|2013-14||Record||Off Rtg||Def Rtg||Net Rtg||eFG%||TS%
|Before Jan. 1||10 W - 21 L||101.9||106.7||-4.8||49.1||53.1|
|After Jan. 1||34 W - 17 L||105.9||103.9||2||52.8||56.6|
With Lopez hobbled and the team foundering on both ends, Kidd inserted Shaun Livingston into the starting lineup alongside fellow point guard Deron Williams, sliding Joe Johnson, Paul Pierce and Kevin Garnett up in position, and swapping in Mason Plumlee when Garnett went down with injury. That meant KG was playing exclusively center for pretty much the first time in his career, while the 6-foot-7 Pierce was starting at power forward. That move gave the Nets the ability to play what Kidd often referred to as “long ball.” Brooklyn had tons of size with those two lineups, with Williams the smallest at 6-foot-3 and everyone else measuring at least 6-foot-7. They also had quickness and speed, as pretty much the entire unit was used to playing out on the perimeter. Even replacing Garnett and Plumlee with Andray Blatche, those lineups were remarkably effective for the Nets.
|After Jan. 1||Games||Off Rtg||Def Rtg||Net Rtg
Kidd inherits a Bucks team that appears to have the pieces in place to play something resembling that long-ball strategy. When Giannis Antetokounmpo, Larry Sanders and John Henson hold hands, they can reach from one basket to the other, approximately. Toss in number two overall pick Jabari Parker and his small forward game and power forward size, as well as the inconsistent but talented Ersan Ilyasova, and you can see the structure for what could actually be a fun team. Kidd reportedly wanted the Nets to trade for Sanders and Ilyasova at some point during his Nets tenure, so it’s safe to assume that he has some ideas on how to best use the two frustrating players.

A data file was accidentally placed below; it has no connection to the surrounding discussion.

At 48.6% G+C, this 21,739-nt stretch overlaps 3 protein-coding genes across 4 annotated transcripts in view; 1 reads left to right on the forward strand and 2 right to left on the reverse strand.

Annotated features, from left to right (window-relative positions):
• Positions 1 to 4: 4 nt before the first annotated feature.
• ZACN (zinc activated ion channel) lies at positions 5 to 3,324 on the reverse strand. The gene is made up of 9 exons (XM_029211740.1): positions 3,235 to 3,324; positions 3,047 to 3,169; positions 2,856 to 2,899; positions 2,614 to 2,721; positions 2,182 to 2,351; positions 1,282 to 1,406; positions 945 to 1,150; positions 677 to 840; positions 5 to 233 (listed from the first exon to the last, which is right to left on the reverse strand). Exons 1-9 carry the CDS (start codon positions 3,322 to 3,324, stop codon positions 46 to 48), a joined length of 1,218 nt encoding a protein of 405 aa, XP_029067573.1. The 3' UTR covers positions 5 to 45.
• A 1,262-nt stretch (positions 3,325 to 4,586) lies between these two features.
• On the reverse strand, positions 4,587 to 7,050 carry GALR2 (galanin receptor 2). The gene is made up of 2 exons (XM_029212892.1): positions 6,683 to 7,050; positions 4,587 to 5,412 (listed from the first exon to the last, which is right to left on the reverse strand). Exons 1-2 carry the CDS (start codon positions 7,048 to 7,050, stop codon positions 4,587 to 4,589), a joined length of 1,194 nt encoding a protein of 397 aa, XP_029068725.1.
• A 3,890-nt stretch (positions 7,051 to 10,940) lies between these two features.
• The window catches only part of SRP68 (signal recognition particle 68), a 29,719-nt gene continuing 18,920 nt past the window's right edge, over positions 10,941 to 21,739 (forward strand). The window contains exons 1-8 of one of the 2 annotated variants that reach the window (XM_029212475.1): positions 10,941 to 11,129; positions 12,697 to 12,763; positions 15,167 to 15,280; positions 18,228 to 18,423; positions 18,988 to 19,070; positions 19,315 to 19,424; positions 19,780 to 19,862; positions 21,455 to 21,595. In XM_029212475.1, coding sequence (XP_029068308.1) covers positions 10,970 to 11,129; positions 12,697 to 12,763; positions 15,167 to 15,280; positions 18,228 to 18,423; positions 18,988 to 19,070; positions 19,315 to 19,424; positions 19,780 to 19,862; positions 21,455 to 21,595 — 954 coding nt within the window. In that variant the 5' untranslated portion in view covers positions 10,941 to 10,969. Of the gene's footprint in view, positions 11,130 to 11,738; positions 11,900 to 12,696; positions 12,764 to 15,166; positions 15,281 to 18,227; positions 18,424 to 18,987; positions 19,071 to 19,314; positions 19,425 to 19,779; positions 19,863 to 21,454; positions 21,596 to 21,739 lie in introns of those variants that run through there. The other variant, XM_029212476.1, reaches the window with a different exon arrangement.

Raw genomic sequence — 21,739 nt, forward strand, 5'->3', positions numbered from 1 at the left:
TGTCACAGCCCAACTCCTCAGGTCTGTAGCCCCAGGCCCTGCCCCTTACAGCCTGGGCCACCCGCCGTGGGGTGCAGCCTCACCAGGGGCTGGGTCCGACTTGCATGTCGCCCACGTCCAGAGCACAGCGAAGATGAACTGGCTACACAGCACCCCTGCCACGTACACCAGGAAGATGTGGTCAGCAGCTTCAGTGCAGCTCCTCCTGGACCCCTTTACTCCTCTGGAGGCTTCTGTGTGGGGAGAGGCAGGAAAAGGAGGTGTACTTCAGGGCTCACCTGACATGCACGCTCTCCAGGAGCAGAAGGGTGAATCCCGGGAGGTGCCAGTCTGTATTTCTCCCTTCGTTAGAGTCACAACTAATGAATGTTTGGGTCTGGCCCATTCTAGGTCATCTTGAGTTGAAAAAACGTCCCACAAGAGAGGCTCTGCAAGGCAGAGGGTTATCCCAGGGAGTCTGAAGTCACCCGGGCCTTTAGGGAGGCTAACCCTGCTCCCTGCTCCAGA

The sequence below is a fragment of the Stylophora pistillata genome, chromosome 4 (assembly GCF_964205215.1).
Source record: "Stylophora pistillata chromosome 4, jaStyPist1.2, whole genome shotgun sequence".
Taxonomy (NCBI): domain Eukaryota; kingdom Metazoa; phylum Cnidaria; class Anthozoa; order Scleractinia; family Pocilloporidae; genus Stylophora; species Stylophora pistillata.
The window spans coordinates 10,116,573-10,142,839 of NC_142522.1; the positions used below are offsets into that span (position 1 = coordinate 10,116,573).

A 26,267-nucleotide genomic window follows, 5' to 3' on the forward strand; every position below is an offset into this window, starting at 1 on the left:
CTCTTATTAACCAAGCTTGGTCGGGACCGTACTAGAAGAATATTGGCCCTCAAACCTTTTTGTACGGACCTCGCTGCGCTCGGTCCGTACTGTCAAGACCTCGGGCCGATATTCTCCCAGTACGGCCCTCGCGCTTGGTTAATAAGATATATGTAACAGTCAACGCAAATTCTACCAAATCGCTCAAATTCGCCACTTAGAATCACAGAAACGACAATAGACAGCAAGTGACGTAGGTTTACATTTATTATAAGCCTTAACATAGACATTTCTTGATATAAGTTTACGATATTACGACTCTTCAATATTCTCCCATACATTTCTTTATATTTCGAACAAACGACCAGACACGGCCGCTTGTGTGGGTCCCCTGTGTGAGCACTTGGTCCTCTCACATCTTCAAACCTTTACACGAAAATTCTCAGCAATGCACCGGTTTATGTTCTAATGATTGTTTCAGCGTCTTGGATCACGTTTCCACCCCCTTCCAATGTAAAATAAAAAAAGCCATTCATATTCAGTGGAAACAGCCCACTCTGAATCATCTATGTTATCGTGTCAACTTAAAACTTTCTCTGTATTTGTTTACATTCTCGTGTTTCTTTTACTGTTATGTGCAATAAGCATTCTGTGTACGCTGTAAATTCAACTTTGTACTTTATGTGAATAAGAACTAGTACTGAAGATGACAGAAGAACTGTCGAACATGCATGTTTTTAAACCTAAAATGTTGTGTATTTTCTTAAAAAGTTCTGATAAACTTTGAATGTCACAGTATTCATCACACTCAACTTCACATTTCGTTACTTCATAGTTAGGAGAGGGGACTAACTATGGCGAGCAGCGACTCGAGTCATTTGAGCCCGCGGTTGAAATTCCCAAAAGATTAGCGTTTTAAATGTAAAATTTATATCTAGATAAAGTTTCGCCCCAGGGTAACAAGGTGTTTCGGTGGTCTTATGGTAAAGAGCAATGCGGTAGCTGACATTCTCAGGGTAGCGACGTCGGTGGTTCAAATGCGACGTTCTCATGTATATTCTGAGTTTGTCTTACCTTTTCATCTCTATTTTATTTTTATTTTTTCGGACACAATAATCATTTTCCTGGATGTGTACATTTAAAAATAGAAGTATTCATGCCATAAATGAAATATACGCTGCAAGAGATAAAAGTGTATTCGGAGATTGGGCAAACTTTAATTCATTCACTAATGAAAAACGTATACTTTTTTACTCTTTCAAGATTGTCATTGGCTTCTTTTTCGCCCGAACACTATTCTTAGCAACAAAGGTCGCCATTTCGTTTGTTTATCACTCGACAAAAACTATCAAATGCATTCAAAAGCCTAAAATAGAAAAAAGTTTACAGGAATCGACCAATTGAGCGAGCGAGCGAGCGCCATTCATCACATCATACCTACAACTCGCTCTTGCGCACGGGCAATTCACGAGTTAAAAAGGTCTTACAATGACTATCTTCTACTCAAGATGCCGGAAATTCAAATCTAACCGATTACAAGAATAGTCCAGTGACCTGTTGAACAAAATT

Kidd showed himself capable of managing a star-laden roster and making adjustments to best suit his talent on hand in his first year on the bench. That comes with a caveat, though: he had the help of two future Hall of Famers known for their locker room influence and on-court savvy in Garnett and Pierce. The Bucks, to be kind, do not have those types of players on the roster. How will Kidd fare with a roster full of young, malleable players when he is just over a year removed from playing his last game as a member of the Knicks?
There’s really only one answer here: we’ll see.
If Milwaukee wanted to move on from Drew, they could have pursued one of the big-name coaches currently on the free agent market; one-time Bucks coach George Karl, Lionel Hollins and Mark Jackson are all currently looking for work, and none of them would have required giving up any draft picks. The Bucks clearly see potential for Kidd to be one of the great coaches in the league, just as the Nets did a little over a year ago, and they likely trust him enough to hand over plenty of decision-making responsibility at some point down the line.
Kidd’s history says it won’t end well. We’ll see.
In the meantime, can we work on getting some cameras in Kidd’s first meeting with Bucks general manager John Hammond?